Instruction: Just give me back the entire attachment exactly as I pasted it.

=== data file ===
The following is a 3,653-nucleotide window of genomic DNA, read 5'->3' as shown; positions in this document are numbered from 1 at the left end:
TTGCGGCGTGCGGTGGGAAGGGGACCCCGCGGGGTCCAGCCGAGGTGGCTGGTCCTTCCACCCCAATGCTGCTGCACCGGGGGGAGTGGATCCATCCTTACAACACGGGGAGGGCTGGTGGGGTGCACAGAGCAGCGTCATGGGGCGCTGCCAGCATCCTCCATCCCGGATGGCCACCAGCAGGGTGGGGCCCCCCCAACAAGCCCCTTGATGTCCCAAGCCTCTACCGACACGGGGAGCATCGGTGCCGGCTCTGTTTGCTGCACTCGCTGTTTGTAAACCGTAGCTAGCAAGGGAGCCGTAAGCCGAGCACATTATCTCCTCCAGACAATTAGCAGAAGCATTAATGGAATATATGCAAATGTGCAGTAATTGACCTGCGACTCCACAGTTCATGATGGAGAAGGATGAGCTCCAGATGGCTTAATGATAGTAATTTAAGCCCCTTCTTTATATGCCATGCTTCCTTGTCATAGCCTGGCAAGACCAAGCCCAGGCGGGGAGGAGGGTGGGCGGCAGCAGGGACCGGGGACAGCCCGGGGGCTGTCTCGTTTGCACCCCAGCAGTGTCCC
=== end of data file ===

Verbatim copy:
The following is a 3,653-nucleotide window of genomic DNA, read 5'->3' as shown; positions in this document are numbered from 1 at the left end:
TTGCGGCGTGCGGTGGGAAGGGGACCCCGCGGGGTCCAGCCGAGGTGGCTGGTCCTTCCACCCCAATGCTGCTGCACCGGGGGGAGTGGATCCATCCTTACAACACGGGGAGGGCTGGTGGGGTGCACAGAGCAGCGTCATGGGGCGCTGCCAGCATCCTCCATCCCGGATGGCCACCAGCAGGGTGGGGCCCCCCCAACAAGCCCCTTGATGTCCCAAGCCTCTACCGACACGGGGAGCATCGGTGCCGGCTCTGTTTGCTGCACTCGCTGTTTGTAAACCGTAGCTAGCAAGGGAGCCGTAAGCCGAGCACATTATCTCCTCCAGACAATTAGCAGAAGCATTAATGGAATATATGCAAATGTGCAGTAATTGACCTGCGACTCCACAGTTCATGATGGAGAAGGATGAGCTCCAGATGGCTTAATGATAGTAATTTAAGCCCCTTCTTTATATGCCATGCTTCCTTGTCATAGCCTGGCAAGACCAAGCCCAGGCGGGGAGGAGGGTGGGCGGCAGCAGGGACCGGGGACAGCCCGGGGGCTGTCTCGTTTGCACCCCAGCAGTGTCCC